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Gary Levy

Canadian Constitutionalism 1791-1991, Edited by Janet Ajzenstat, Canadian Study of Parliament Group, Ottawa, 1992. Dictionnaire des parlementaires du Québec, Les presses de l'Université Laval, 1993

These two books originated out of celebrations marking the bicentennial of the Constitutional Act, 1791. The collection edited by Professor Ajzenstat includes essays by a number of well known historians, lawyers and political scientists. Half the articles deal with historical aspects of Canada's constitutional development including a re- interpretation of the Judicial Committee of the Privy Council by Paul Romney, a look at American Influences on Canadian Constitutionalism by Constance MacRae- Buchanan and an essay on the constitutionalism of Etienne Parent and Joseph Howe by Professor Ajzenstat.

She notes that there have always been two political ideologies among reformers in Canadian politics. The first exemplified by Papineau and William Lyon Mackenzie is the "democratic" stream while the second, exemplified by Parent and Howe she calls the "constitutionalist" stream. The story of Canadian politics, up to 1982 at least, is the triumph of "constitutionalists" over the "democrats". She makes the point that our present obsession with the need for "democracy" is neither new nor indeed a particularly effective formula for the successful governance of Canada.

The conference for which these papers were prepared took place in November 1991 in the midst of constitutional discussions that eventually led to the Charlottetown Accord. So it is not surprising that many contributors focused on contemporary aspects of Canadian constitutionalism. The usual themes were discussed. For example, Leslie Seidle examined the problem of Senate Reform, Alan Cairns looked at the impact of the Charter on Canadian politics, F.L. Morton and Rainer Knopff suggest that the Supreme Court has become the most important political institution in the country, David Bercuson and Barry Cooper call for recognition that the people not the Crown are now sovereign, Hugh Thorburn points out the danger of interest group politics.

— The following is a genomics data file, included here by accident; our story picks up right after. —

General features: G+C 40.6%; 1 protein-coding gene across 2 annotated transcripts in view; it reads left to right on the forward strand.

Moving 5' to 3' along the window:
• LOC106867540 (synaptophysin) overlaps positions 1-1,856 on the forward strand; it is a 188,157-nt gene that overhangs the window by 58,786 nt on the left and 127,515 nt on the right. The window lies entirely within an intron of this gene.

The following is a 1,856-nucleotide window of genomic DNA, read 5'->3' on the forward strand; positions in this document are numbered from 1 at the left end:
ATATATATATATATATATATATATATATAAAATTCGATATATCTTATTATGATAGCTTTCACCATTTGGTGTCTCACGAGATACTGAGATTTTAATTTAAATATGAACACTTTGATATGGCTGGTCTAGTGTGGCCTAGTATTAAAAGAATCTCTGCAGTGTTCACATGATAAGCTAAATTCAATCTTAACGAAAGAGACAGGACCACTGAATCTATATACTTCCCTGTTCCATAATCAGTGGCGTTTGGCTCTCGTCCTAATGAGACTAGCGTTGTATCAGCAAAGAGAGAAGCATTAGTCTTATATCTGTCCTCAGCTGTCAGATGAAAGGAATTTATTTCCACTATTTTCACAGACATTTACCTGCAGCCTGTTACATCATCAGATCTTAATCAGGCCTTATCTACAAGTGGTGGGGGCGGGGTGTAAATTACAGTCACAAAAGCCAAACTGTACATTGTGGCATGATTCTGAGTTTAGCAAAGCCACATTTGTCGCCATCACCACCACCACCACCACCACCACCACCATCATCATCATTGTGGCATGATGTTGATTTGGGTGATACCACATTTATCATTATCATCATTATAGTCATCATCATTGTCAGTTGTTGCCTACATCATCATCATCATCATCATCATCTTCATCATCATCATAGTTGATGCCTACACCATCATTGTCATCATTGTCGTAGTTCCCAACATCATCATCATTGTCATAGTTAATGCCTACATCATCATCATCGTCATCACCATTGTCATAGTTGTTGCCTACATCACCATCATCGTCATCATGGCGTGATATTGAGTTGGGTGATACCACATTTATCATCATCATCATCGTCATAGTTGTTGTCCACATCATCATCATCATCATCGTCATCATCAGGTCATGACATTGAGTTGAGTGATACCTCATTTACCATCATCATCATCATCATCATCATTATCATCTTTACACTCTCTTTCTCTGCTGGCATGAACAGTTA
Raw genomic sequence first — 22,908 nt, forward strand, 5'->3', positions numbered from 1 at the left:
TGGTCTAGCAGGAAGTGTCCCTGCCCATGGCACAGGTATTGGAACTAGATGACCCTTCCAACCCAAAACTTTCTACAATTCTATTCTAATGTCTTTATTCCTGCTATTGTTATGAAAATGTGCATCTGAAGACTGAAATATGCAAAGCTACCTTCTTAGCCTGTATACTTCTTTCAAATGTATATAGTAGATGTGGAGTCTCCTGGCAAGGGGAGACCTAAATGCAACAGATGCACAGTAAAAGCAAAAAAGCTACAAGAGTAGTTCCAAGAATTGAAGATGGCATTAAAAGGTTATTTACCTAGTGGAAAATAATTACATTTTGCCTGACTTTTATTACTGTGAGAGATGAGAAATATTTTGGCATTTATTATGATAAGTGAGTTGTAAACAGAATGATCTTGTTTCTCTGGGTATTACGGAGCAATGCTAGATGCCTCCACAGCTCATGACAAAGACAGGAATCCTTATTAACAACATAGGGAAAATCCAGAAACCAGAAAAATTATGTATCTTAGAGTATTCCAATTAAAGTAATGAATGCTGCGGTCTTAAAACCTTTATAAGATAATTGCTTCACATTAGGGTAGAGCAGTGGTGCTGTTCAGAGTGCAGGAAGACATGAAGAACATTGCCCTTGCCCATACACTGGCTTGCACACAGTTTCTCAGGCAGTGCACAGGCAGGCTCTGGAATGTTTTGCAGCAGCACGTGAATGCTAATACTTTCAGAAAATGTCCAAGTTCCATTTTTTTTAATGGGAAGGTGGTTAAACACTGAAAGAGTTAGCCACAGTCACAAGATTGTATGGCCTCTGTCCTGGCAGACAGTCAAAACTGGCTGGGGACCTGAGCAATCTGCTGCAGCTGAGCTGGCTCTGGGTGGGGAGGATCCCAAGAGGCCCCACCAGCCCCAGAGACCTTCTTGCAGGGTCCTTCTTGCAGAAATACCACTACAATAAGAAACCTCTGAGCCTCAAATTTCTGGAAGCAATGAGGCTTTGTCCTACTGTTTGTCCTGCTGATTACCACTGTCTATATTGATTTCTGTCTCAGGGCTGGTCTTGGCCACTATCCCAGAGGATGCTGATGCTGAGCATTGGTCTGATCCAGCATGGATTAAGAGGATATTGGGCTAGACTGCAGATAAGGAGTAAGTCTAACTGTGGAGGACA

In many respects the most practical contribution was by Douglas Verney who not only reviews the theoretical difficulty in merging British style responsible government and American style federalism but calls for a new constitutional doctrine to be known as "Responsible Federalism". The key institution would not be the elusive reformed Senate or the thrice discredited First Ministers Conference but a Federal-Provincial Council composed of Ministers of Intergovernmental Affairs supplemented by knowledgeable MPs and MLAs drawn from all parties. The Council would be a permanent body and it would not be chaired by the Prime Minister. Verney suggest the Governor-General and the Lieutenant-Governors as more appropriate officials to chair the Council. Before Canadians return to constitutional discussions, as they surely will one day, they should give serious thought to the issues raised and the proposals suggested in the Verney article.

The Dictionary of Quebec Parliamentarians is quite a different book. It is a collection of biographical sketches of every legislators who sat is the Lower Canadian House of Assembly from 1792-1838, every member from Canada East in the old Parliament of the United Province of Canada 1841-1867 and every Quebec legislator since 1867. The dictionary also contains biographies of members of the Legislative Council from 1792 until its abolition in 1968.

The Dictionary is a revised and updated version of a similar publication prepared in 1978 and revised in 1987. Quebecers have always taken their parliamentary tradition seriously and the new edition is the latest in a long line of useful research and reference books produced by the National Assembly.

Gary Levy

Canadian Parliamentary Review Cover
Vol 16 no 2

Last Updated: 2020-09-14